Mkorr
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Feb8-12, 02:31 PM
P: 51
In general, whenever you hear sweeping claims about how "psychiatric medications are ineffective" (despite being well-tested in clinical trials), you are dealing with anti-psychiatry. This talk about long-term effects are also usually an attempt at shifting the goal posts, increasing the burden of evidence for the science-based psychiatry side, although the discussion of long-term effects are of course scientifically relevant.

Anyways, here is one interesting abstract:

Stimulant medications, such as methylphenidate, which are effective treatments for attention deficit hyperactivity disorder (ADHD), enhance brain dopamine signaling. However, the relationship between regional brain dopamine enhancement and treatment response has not been evaluated. Here, we assessed whether the dopamine increases elicited by methylphenidate are associated with long-term clinical response. We used a prospective design to study 20 treatment-naive adults with ADHD who were evaluated before treatment initiation and after 12 months of clinical treatment with a titrated regimen of oral methylphenidate. Methylphenidate-induced dopamine changes were evaluated with positron emission tomography and [(11)C]raclopride (D(2)/D(3) receptor radioligand sensitive to competition with endogenous dopamine). Clinical responses were assessed using the Conners' Adult ADHD Rating Scale and revealed a significant reduction in symptoms of inattention and hyperactivity with long-term methylphenidate treatment. A challenge dose of 0.5 mg/kg intravenous methylphenidate significantly increased dopamine in striatum (assessed as decreases in D(2)/D(3) receptor availability). In the ventral striatum, these dopamine increases were associated with the reductions in ratings of symptoms of inattention with clinical treatment. Statistical parametric mapping additionally showed dopamine increases in prefrontal and temporal cortices with intravenous methylphenidate that were also associated with decreases in symptoms of inattention. Our findings indicate that dopamine enhancement in ventral striatum (the brain region involved with reward and motivation) was associated with therapeutic response to methylphenidate, further corroborating the relevance of the dopamine reward/motivation circuitry in ADHD. It also provides preliminary evidence that methylphenidate-elicited dopamine increases in prefrontal and temporal cortices may also contribute to the clinical response.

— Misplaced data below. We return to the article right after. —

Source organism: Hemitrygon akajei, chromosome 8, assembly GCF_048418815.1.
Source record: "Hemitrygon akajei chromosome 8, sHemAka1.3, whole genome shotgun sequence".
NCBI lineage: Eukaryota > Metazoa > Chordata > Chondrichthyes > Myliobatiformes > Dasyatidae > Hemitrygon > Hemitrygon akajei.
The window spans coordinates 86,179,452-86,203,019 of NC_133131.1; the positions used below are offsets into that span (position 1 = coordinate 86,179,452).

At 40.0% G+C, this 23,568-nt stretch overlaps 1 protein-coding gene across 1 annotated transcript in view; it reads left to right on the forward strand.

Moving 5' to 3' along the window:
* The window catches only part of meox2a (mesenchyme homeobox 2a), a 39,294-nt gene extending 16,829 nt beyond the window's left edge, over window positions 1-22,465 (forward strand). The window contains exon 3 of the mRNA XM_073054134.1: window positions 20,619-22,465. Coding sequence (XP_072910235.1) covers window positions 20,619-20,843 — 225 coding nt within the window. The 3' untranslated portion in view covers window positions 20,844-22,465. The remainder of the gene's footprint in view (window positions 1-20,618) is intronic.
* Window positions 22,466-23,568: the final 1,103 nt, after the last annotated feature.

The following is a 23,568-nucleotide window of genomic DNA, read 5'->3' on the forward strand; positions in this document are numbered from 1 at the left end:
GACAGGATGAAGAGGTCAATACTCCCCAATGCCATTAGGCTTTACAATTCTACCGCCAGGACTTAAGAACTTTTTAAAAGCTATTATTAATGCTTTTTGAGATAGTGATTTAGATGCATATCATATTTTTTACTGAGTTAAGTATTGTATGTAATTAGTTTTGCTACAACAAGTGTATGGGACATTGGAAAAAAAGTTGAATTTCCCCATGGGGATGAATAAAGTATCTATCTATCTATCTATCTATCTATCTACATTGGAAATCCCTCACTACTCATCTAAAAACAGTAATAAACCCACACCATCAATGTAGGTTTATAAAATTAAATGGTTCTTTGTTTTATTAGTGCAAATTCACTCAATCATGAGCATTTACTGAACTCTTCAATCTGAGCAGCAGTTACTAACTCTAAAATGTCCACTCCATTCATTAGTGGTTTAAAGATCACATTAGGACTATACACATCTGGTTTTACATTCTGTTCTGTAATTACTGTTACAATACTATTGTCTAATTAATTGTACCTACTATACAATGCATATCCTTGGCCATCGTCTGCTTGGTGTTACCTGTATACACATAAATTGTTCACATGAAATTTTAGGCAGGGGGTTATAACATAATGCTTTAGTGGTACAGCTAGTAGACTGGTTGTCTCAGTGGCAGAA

Volkow ND, Wang GJ, Tomasi D, Kollins SH, Wigal TL, Newcorn JH, Telang FW, Fowler JS, Logan J, Wong CT, Swanson JM. (2012). Methylphenidate-Elicited Dopamine Increases in Ventral Striatum Are Associated with Long-Term Symptom Improvement in Adults with Attention Deficit Hyperactivity Disorder. J Neurosci. 32(3):841-849.

and another..

OBJECTIVE: The purpose of this study was to describe the significance of potential modifiers of long-term school outcomes among children with attention-deficit/hyperactivity disorder (AD/HD), including treatment with stimulant medication.

METHODS: Subjects included 370 children with research-identified AD/HD from a 1976-1982 population-based birth cohort (N = 5718). In a companion study, the complete school record for each subject was reviewed to obtain information on reading achievement, absenteeism, grade retention, and school dropout. Data on type of stimulant, dose, age at initiation of treatment, and start/stop dates were collected from medical and school records, available for all subjects.

RESULTS: Treatment with stimulants was associated with decreased rates of absenteeism; longer duration of treatment was also associated with decreased absenteeism rates. There was a modest positive correlation (r = .15, p = .012) between average daily stimulant dose and last reading score. Cases treated with stimulants were 1.8 times less likely to subsequently be retained a grade (95% confidence interval: 1.01-3.2; p = .047). The proportion of school dropout was similar between treated and not treated cases (22.2% vs 25.8%, p = .54). Other potential modifiers of school outcomes (sociodemographic risk factors, presence of comorbid learning or psychiatric disorders, and receipt of special educational services) were also examined and found to be associated with poorer outcomes.

CONCLUSIONS: In this birth cohort, stimulant treatment of children with AD/HD was associated with improved reading achievement, decreased school absenteeism, and decreased grade retention. This study provides support for efforts to ensure that children with AD/HD receive appropriate long-term medical treatment.
Barbaresi WJ, Katusic SK, Colligan RC, Weaver AL, Jacobsen SJ. Modifiers of long-term school outcomes for children with attention-deficit/hyperactivity disorder: does treatment with stimulant medication make a difference? Results from a population-based study. J Dev Behav Pediatr. 2007 Aug;28(4):274-87.